Iranian Baha'i leaders may face new accusation on anniversary of imprisonment
NEW YORK, United States — The seven Baha'i leaders currently imprisoned in Iran are facing the anniversary of their arrest this Thursday, along with new and extremely grave accusations, after spending a year in jail without formal charges or access to their lawyer, Shirin Ebadi.
"Despite their obvious innocence and the call by many for their immediate release, these seven men and women have been in legal limbo for a year now, against all international human rights standards," said Bani Dugal, the principal representative of the Baha'i International Community to the United Nations.
"Moreover, their families have recently been told of a possible new charge - 'the spreading of corruption on earth,' which goes by the term 'Mofsede fel-Arz' in Persian and carries the threat of death under the penal code of the Islamic Republic of Iran," said Ms. Dugal.
"The sequence of events surrounding their detention exposes a shameless travesty of justice. Notwithstanding their having been subjected to intensive interrogations, it took a full seven months before they were given even a single pretext for their detention. On February 10, 2009, the Iranian Student News Agency quoted Tehran deputy prosecutor Hassan Haddad as having said that the investigation of these individuals was complete and that 'the case will be sent to the revolutionary court next week' and that these Baha'is are accused of 'espionage for Israel, insulting religious sanctities and propaganda against the Islamic Republic.' The international protest expressed by governments and civil society was immediate and widespread, causing the Iranian authorities to review their approach.
"Now a new wrongful accusation reportedly has been added some three months after the investigation was supposed to have concluded. The charge of being spreaders of corruption was used against the Baha'is who were executed in the years immediately following the Islamic revolution. That it may now be resorted to in this case is a further demonstration that the authorities have no basis for any allegation against these seven individuals, other than blatant religious persecution. This action against the Baha'i leadership reflects the government's sharply increased persecution of the entire Iranian Baha'i community of more than 300,000 members.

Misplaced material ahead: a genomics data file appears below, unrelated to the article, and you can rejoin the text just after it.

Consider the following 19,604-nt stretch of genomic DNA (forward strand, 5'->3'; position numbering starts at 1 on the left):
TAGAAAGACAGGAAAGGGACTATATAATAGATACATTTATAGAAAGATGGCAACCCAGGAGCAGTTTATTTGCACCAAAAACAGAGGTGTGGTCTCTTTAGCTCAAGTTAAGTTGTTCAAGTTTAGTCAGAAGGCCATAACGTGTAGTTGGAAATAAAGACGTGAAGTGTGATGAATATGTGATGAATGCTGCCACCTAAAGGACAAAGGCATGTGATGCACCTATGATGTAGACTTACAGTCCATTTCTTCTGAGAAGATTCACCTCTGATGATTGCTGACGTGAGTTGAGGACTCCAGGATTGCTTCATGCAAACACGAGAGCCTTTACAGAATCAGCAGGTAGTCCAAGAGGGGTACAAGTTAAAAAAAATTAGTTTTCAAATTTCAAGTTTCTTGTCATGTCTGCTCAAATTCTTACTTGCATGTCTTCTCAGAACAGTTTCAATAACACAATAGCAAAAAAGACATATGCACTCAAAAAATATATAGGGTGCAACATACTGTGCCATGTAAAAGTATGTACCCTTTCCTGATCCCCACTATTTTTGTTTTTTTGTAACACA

"The upcoming anniversary of their arrest offers an important milestone and we ask that the international community re-state once again in the strongest terms its demand for their immediate release, or, at least, for a fair and open trial that meets international standards of justice," said Ms. Dugal.
Ms. Dugal also noted that Iranian President Mahmoud Ahmadinejad has frequently emphasized the importance of "justice and human dignity" and "the establishment of a just world system," such as when he addressed the UN Durban Review Conference in Geneva last month.
"How can the calls of the Iranian leadership for justice in the international sphere be taken seriously if they do not grant justice to their own citizens? In Iran, by all accounts universally agreed upon human rights are routinely ignored, not only for Baha'is but also for women, journalists, and others who only seek dignity and justice," she said.
The seven are Mrs. Fariba Kamalabadi, Mr. Jamaloddin Khanjani, Mr. Afif Naeimi, Mr. Saeid Rezaie, Mrs. Mahvash Sabet, Mr. Behrouz Tavakkoli, and Mr. Vahid Tizfahm. All but one of the group were arrested on 14 May 2008 at their homes in Tehran. Mrs. Sabet was arrested on 5 March 2008 while in Mashhad.